Quantitative ultrasound (QUS) is a type of medical technology used to investigate bone density. It involves the use of sound waves at high frequencies. The manner in which the sound waves pass through bones is recorded and this gives an indication of the strength and quality of bone tissue. This type of bone ultrasound has been used in osteoporosis detection and it may be used to assess a patient's risk before another testing procedure, known as dual energy x-ray absorptiometry (DXA), is carried out in order to make a diagnosis. Osteoporosis is a condition in which bones are weakened when the spaces inside them enlarge, making fractures more likely.
Although dual energy x-ray absorptiometry is considered the best method for diagnosing osteoporosis, it is expensive, involves low levels of radiation and must be carried out by a radiographer. For these reasons, it is better used to make a final diagnosis rather than as an initial screening test for a population. Instead, people may be screened first using methods such as questionnaires and quantitative ultrasound before selecting those who seem most at risk of osteoporosis for DXA.
Quantitative ultrasound can be performed using portable scanners. This makes it a suitable osteoporosis test for reaching and assessing large numbers of people. Other advantages of quantitative ultrasound are that it is less expensive than DXA and does not use radiation. The procedure is also relatively quick, with a simple test of the heel bone taking only about 15 minutes to perform.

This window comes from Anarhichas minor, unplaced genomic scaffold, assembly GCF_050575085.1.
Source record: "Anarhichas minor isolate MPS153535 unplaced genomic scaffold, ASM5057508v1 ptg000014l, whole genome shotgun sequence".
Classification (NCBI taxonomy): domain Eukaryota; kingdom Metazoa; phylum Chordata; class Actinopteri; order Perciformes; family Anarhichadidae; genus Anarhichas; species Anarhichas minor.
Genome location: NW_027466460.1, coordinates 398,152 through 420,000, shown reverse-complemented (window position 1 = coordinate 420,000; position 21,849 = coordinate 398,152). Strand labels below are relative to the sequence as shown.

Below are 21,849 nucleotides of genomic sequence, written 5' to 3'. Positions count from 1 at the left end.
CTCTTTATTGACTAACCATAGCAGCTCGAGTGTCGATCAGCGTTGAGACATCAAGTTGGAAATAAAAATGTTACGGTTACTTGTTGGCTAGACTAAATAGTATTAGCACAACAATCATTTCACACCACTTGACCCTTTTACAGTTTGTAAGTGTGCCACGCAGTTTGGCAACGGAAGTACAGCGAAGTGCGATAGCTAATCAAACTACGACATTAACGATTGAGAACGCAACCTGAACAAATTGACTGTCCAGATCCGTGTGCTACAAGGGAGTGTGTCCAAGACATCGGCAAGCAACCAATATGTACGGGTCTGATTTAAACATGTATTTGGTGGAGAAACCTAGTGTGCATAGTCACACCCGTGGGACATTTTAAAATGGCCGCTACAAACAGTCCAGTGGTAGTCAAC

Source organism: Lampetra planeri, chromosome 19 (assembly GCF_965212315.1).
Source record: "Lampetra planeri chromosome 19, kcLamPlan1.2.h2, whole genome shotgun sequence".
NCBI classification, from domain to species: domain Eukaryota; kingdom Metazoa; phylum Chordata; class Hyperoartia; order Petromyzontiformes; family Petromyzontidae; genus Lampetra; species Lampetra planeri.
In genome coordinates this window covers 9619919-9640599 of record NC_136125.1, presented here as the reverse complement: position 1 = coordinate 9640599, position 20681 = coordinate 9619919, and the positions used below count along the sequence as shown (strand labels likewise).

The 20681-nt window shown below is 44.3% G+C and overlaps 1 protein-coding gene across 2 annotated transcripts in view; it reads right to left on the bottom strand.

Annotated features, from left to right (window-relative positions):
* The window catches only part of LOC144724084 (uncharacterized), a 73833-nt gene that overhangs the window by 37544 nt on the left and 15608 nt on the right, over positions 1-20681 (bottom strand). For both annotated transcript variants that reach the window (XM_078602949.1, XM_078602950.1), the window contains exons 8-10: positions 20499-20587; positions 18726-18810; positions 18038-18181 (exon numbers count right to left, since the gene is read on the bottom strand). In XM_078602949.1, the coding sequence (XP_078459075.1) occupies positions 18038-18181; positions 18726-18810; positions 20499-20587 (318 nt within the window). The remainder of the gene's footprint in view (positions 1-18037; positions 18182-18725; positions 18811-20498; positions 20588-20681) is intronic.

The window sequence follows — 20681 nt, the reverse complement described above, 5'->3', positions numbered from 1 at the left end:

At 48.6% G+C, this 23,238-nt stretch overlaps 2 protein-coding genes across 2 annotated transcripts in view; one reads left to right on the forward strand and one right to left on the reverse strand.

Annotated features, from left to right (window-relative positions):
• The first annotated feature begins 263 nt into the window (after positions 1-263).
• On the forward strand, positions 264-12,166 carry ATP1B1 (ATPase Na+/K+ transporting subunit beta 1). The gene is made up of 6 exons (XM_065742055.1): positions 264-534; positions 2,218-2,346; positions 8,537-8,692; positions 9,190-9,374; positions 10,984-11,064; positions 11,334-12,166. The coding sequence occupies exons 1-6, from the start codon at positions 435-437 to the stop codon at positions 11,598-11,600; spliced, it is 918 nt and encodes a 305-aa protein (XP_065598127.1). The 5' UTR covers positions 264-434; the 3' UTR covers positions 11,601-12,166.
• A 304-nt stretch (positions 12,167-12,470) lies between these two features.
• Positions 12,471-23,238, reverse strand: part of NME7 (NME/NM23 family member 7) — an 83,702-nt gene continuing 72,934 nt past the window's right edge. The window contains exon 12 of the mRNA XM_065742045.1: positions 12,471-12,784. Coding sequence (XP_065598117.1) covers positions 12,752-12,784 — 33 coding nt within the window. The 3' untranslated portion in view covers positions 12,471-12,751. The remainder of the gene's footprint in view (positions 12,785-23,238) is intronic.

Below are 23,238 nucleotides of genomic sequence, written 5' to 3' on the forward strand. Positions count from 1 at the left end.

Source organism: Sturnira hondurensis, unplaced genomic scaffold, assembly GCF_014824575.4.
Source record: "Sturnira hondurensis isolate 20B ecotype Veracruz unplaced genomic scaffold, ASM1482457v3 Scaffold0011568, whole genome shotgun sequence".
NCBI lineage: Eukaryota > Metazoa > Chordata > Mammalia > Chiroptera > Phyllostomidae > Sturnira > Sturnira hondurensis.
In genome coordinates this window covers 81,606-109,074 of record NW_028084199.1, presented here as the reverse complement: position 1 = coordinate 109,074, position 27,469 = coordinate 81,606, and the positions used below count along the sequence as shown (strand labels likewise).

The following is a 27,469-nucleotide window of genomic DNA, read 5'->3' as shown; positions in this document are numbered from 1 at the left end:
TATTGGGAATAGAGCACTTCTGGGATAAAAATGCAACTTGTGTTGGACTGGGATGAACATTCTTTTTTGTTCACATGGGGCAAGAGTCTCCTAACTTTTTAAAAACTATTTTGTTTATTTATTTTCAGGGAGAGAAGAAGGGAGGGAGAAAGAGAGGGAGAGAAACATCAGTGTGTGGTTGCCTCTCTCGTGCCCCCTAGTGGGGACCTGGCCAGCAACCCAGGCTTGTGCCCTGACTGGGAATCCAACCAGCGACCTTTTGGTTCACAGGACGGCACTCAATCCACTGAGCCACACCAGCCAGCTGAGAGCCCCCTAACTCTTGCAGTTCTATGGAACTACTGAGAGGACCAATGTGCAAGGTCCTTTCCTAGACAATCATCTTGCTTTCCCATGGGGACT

During a quantitative ultrasound of the heel bone, the patient places the heel inside the portable scanning machine and sound waves are sent from a transducer through the bone and received by another transducer. A transducer converts one form of energy to another, and in this case electrical impulses are converted into sound and back. There is no pain during the procedure and, as the transducers move around the heel, it may feel similar to a massage.
The speed at which sound waves travel through the heel bone and the amount of sound which reaches the second transducer are analyzed and compared with results from the general population. Patients' results give information about their bone structure, density and strength, and these factors are combined into a single score, known as a T-score. A young and healthy adult's T-score would be 0.0, and scores which are lower than -2.5 represent a high risk of osteoporosis, while a score above -1.0 is associated with a low risk.